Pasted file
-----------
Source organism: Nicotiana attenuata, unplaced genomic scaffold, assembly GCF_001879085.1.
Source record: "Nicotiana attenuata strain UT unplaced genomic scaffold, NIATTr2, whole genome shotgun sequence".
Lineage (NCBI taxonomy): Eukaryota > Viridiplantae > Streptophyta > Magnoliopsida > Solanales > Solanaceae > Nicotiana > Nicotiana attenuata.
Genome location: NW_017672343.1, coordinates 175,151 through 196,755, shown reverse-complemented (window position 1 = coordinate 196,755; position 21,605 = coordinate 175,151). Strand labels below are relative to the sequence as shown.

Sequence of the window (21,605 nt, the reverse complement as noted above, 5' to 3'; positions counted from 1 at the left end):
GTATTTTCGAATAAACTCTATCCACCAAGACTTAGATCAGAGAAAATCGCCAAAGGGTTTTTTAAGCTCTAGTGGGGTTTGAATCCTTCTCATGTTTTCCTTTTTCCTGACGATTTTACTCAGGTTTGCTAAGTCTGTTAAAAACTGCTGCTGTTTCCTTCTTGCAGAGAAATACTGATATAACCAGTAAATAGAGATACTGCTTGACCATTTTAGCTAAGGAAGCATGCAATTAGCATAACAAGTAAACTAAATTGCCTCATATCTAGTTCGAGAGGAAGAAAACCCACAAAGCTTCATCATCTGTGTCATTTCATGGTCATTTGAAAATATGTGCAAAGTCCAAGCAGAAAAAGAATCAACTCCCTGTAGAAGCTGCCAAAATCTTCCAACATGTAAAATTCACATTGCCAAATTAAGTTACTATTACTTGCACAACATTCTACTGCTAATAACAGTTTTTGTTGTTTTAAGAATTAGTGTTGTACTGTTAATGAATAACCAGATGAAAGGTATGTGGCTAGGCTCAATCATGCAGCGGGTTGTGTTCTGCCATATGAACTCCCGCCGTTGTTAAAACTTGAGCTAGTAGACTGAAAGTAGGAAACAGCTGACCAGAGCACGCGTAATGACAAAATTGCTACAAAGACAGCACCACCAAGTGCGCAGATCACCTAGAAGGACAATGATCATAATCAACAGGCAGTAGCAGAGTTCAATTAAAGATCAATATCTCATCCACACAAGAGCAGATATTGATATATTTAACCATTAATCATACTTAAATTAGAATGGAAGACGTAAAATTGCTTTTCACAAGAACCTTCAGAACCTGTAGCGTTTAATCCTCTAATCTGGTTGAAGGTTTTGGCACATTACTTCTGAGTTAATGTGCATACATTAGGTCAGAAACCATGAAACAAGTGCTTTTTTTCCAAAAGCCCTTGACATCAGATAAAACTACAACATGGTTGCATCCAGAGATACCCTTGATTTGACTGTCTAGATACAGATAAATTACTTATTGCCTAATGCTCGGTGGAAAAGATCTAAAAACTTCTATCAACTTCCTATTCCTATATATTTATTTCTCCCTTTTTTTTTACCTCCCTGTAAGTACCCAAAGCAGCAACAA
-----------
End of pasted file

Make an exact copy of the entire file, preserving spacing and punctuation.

Source organism: Nicotiana attenuata, unplaced genomic scaffold, assembly GCF_001879085.1.
Source record: "Nicotiana attenuata strain UT unplaced genomic scaffold, NIATTr2, whole genome shotgun sequence".
Lineage (NCBI taxonomy): Eukaryota > Viridiplantae > Streptophyta > Magnoliopsida > Solanales > Solanaceae > Nicotiana > Nicotiana attenuata.
Genome location: NW_017672343.1, coordinates 175,151 through 196,755, shown reverse-complemented (window position 1 = coordinate 196,755; position 21,605 = coordinate 175,151). Strand labels below are relative to the sequence as shown.

Sequence of the window (21,605 nt, the reverse complement as noted above, 5' to 3'; positions counted from 1 at the left end):
GTATTTTCGAATAAACTCTATCCACCAAGACTTAGATCAGAGAAAATCGCCAAAGGGTTTTTTAAGCTCTAGTGGGGTTTGAATCCTTCTCATGTTTTCCTTTTTCCTGACGATTTTACTCAGGTTTGCTAAGTCTGTTAAAAACTGCTGCTGTTTCCTTCTTGCAGAGAAATACTGATATAACCAGTAAATAGAGATACTGCTTGACCATTTTAGCTAAGGAAGCATGCAATTAGCATAACAAGTAAACTAAATTGCCTCATATCTAGTTCGAGAGGAAGAAAACCCACAAAGCTTCATCATCTGTGTCATTTCATGGTCATTTGAAAATATGTGCAAAGTCCAAGCAGAAAAAGAATCAACTCCCTGTAGAAGCTGCCAAAATCTTCCAACATGTAAAATTCACATTGCCAAATTAAGTTACTATTACTTGCACAACATTCTACTGCTAATAACAGTTTTTGTTGTTTTAAGAATTAGTGTTGTACTGTTAATGAATAACCAGATGAAAGGTATGTGGCTAGGCTCAATCATGCAGCGGGTTGTGTTCTGCCATATGAACTCCCGCCGTTGTTAAAACTTGAGCTAGTAGACTGAAAGTAGGAAACAGCTGACCAGAGCACGCGTAATGACAAAATTGCTACAAAGACAGCACCACCAAGTGCGCAGATCACCTAGAAGGACAATGATCATAATCAACAGGCAGTAGCAGAGTTCAATTAAAGATCAATATCTCATCCACACAAGAGCAGATATTGATATATTTAACCATTAATCATACTTAAATTAGAATGGAAGACGTAAAATTGCTTTTCACAAGAACCTTCAGAACCTGTAGCGTTTAATCCTCTAATCTGGTTGAAGGTTTTGGCACATTACTTCTGAGTTAATGTGCATACATTAGGTCAGAAACCATGAAACAAGTGCTTTTTTTCCAAAAGCCCTTGACATCAGATAAAACTACAACATGGTTGCATCCAGAGATACCCTTGATTTGACTGTCTAGATACAGATAAATTACTTATTGCCTAATGCTCGGTGGAAAAGATCTAAAAACTTCTATCAACTTCCTATTCCTATATATTTATTTCTCCCTTTTTTTTTACCTCCCTGTAAGTACCCAAAGCAGCAACAA